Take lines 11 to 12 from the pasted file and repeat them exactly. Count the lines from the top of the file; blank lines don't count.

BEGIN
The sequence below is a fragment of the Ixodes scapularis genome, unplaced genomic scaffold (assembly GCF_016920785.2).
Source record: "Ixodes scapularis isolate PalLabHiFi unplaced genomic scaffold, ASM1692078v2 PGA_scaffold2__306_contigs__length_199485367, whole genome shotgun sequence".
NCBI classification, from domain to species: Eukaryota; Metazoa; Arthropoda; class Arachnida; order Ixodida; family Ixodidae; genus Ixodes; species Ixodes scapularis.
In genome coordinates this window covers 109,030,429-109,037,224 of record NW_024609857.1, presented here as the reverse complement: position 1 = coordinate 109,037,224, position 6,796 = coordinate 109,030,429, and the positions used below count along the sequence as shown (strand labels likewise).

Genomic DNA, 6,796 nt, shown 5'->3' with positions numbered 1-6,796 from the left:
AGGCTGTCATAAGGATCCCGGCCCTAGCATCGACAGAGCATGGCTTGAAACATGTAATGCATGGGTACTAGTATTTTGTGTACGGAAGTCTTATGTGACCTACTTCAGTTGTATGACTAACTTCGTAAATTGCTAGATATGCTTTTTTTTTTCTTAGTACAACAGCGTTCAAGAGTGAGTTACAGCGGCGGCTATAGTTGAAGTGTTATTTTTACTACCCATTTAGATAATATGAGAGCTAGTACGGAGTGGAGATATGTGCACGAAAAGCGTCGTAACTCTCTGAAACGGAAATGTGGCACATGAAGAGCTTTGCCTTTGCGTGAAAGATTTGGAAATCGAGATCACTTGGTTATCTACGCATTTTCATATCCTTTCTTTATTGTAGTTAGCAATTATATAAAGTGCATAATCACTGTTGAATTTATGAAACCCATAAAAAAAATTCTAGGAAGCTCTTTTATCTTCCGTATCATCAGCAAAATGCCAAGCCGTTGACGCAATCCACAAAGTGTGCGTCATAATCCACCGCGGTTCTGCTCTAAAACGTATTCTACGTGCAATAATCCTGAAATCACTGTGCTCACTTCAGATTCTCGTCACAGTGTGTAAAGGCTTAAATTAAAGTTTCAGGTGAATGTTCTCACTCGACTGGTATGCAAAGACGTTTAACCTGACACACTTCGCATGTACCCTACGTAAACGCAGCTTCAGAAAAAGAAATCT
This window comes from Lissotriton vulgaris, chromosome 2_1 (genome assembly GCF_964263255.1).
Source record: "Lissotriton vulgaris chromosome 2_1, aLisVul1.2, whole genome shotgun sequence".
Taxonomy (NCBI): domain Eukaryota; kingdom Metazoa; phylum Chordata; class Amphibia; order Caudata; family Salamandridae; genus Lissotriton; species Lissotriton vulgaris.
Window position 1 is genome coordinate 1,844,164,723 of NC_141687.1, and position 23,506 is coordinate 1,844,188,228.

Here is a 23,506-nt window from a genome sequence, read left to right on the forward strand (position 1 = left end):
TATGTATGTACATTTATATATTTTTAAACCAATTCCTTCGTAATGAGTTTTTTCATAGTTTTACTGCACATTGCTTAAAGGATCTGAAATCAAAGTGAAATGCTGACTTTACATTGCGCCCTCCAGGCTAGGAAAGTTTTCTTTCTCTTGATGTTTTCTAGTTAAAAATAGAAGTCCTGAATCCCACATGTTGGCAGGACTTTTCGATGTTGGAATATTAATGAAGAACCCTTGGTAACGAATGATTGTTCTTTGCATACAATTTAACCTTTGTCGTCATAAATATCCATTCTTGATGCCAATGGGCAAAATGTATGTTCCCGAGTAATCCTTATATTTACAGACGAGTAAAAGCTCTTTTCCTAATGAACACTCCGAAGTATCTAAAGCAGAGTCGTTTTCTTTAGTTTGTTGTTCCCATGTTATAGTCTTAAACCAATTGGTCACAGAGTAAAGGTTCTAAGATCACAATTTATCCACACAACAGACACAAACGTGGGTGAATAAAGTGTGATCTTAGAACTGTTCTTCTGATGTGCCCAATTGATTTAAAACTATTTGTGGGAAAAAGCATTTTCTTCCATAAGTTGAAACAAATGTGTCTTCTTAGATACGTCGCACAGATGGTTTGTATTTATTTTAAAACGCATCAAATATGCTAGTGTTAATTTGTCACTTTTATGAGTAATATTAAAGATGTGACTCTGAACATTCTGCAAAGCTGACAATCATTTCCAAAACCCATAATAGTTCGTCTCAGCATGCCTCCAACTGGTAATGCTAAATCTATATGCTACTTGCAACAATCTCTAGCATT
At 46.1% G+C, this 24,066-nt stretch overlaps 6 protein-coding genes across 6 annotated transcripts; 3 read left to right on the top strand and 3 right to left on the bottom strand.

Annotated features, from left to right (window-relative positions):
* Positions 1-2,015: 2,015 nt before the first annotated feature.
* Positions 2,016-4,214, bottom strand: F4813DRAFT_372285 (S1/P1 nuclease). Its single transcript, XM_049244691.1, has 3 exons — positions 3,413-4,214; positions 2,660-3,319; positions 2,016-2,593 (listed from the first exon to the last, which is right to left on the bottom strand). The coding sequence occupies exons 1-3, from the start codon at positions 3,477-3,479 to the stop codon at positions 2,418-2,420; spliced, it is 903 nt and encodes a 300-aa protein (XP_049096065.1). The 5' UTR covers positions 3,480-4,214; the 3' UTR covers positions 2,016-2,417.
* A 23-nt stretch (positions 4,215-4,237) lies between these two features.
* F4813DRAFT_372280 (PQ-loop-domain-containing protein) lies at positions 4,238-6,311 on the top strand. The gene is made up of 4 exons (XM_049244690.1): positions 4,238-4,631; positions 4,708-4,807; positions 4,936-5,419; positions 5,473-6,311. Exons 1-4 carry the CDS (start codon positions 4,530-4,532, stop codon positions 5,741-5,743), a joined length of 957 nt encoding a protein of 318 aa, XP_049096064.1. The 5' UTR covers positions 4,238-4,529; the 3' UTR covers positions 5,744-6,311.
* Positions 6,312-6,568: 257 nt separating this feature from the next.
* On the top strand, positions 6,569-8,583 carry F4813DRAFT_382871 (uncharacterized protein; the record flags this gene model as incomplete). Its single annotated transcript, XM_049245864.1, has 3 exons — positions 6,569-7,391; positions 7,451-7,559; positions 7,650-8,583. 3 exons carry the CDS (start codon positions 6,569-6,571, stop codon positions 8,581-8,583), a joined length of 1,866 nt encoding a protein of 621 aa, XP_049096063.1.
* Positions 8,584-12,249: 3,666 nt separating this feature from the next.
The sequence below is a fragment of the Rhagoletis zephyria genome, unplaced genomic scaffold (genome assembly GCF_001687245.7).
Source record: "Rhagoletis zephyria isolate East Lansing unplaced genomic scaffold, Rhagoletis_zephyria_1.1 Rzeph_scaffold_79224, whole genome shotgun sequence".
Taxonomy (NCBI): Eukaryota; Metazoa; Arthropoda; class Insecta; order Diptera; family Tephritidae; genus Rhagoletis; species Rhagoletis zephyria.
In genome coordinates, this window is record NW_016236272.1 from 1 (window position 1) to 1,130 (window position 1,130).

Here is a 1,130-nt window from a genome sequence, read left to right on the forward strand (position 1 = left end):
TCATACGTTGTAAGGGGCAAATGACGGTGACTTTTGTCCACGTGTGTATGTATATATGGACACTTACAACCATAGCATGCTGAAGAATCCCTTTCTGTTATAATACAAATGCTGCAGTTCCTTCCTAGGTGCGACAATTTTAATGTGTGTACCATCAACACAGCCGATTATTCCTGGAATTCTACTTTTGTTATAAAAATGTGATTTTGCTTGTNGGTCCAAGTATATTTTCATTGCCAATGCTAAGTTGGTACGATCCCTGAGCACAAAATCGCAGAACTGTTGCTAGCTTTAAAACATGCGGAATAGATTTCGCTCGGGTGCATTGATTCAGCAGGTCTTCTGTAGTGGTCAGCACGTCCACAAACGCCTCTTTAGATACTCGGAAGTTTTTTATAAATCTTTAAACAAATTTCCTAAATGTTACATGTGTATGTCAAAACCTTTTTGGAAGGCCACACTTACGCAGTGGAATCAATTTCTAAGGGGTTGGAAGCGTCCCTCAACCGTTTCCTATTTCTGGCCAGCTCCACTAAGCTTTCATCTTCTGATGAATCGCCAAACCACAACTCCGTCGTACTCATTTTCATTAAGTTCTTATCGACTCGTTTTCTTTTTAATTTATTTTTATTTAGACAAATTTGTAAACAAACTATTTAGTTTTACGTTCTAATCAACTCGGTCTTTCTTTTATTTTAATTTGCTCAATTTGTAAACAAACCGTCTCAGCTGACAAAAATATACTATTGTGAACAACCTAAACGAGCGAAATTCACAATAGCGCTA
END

Here is a 23,506-nt window from a genome sequence, read left to right on the forward strand (position 1 = left end):
TATGTATGTACATTTATATATTTTTAAACCAATTCCTTCGTAATGAGTTTTTTCATAGTTTTACTGCACATTGCTTAAAGGATCTGAAATCAAAGTGAAATGCTGACTTTACATTGCGCCCTCCAGGCTAGGAAAGTTTTCTTTCTCTTGATGTTTTCTAGTTAAAAATAGAAGTCCTGAATCCCACATGTTGGCAGGACTTTTCGATGTTGGAATATTAATGAAGAACCCTTGGTAACGAATGATTGTTCTTTGCATACAATTTAACCTTTGTCGTCATAAATATCCATTCTTGATGCCAATGGGCAAAATGTATGTTCCCGAGTAATCCTTATATTTACAGACGAGTAAAAGCTCTTTTCCTAATGAACACTCCGAAGTATCTAAAGCAGAGTCGTTTTCTTTAGTTTGTTGTTCCCATGTTATAGTCTTAAACCAATTGGTCACAGAGTAAAGGTTCTAAGATCACAATTTATCCACACAACAGACACAAACGTGGGTGAATAAAGTGTGATCTTAGAACTGTTCTTCTGATGTGCCCAATTGATTTAAAACTATTTGTGGGAAAAAGCATTTTCTTCCATAAGTTGAAACAAATGTGTCTTCTTAGATACGTCGCACAGATGGTTTGTATTTATTTTAAAACGCATCAAATATGCTAGTGTTAATTTGTCACTTTTATGAGTAATATTAAAGATGTGACTCTGAACATTCTGCAAAGCTGACAATCATTTCCAAAACCCATAATAGTTCGTCTCAGCATGCCTCCAACTGGTAATGCTAAATCTATATGCTACTTGCAACAATCTCTAGCATT